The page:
Introduction: Using Battery Configurator


Battery Configurator, available at is a tool to help you configure your lithium-ion battery build. It calculates things like if you have enough cells in parallel to handle your expected load, and gives you guideline parameters to charge and discharge your battery safely.

Battery Configurator is a work in progress, and so this article is as of August 2021. The tool may have seen improvements since

Step 1: Selecting the Chemistry Type

I don't know why this option is last in the tool, but my preference is to start with the battery chemistry to make sure I get the right parameters everywhere else. You have 3 choices, and they will change the recommended charge and discharge voltage cutoffs.

Step 2: Series

Now that you have the right chemistry, you can select the number of cells in series. The reason I liked having the chemistry first, is if you have a target voltage instead of a target series configuration, you can see and adjust the number of cells you will have in series.

Step 3: Parallel Cells

Now you enter how many cells you intend on putting in parallel. You may have to adjust this at the end, but we first need a figure as a starting point. If you really don't know, you can leave it to the default value and change it at the end.

Step 4: C Rating and Capacity

I put these two together because together, they give you the cell output. However, if you don't have the C rating, but you have the cell max output, you can get the C rating by doing max A / capacity in Ah. If you entered the capacity in mah, you can just click to convert it to Ah.

Step 5: Cell Size

By entering the cell diameter, and whether there is a cell holder or not, you can get an estimate of the amount of nickel strips (or copper or steel) that you will need at the end. This only works for circular cells.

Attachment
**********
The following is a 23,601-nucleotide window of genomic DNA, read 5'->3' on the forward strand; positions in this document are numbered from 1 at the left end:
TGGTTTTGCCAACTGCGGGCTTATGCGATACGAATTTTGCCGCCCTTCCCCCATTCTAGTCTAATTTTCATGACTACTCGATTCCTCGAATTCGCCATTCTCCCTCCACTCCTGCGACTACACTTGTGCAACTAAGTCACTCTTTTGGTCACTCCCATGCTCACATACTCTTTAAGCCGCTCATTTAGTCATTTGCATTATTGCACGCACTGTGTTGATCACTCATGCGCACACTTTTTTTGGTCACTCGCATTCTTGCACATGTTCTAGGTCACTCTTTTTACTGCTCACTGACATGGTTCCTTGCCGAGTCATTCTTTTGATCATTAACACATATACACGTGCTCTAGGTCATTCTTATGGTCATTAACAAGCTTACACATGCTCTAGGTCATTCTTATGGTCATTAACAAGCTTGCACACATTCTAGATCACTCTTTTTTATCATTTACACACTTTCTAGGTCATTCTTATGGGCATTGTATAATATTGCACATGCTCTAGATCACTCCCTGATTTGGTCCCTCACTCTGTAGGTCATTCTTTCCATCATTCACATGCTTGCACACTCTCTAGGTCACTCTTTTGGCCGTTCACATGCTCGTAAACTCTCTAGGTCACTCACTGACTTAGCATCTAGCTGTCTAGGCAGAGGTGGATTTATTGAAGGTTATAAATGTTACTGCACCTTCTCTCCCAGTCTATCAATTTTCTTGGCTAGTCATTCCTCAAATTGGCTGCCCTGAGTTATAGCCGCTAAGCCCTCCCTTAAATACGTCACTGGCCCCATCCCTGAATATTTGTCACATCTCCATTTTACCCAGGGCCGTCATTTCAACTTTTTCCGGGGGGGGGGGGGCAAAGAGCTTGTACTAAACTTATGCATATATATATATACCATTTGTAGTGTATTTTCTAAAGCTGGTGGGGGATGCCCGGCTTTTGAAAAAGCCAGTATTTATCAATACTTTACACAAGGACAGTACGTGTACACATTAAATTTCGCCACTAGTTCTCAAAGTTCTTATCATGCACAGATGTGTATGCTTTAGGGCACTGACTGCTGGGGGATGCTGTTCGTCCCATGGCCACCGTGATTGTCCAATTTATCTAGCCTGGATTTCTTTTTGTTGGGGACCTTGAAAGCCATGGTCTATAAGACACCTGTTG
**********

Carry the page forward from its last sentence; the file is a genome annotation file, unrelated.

Step 6: Busbar Material

Now select your busbar material (usually you want pure nickel, but some will use nickel plated steel or copper / nickel plated copper). Nickel plated copper is not available, but pure copper is a good proxy because the nickel plating is to prevent oxidation, not for conductance, most of the conductance comes from the copper inside the plating anyways.

Once you have that, select the appropriate material width and thickness.

Step 7: Expected Current Draw

Now, you finally enter how much current you think you will be drawing in Amps. This will be the last figure needed to compute if you have enough cells in parallel, and how much busbar material you will need to continuously handle that current.

Step 8: Check That You Have the Right Number of Cells in Parallel

Check that you have at least the minimum number of cells in parallel. This is based on the max current the cells can safely output (C rating from earlier), and the amount of current you want to draw. If the number is bigger than your P value from earlier, then you will have to increase the size of you battery.

Step 9: Number of Cells

Now that your series and parallel configurations are correct, you can know how many cells you will need.

Step 10: Busbar Material Needs

Now the tool gives you how many layers of your chosen busbar material will be needed to handle the current you want to push through your battery. This is for the series connections only, the parallel connection between cells can remain at a single layer. This is reflected in the calculator's output of the number of strips you need. At this time, the calculator assumes a few things.

1- you are using single strips, not parallel type strips.

2- you are building this as a rectangle

The nice thing is it also gives you a total length so you know how much your project will need.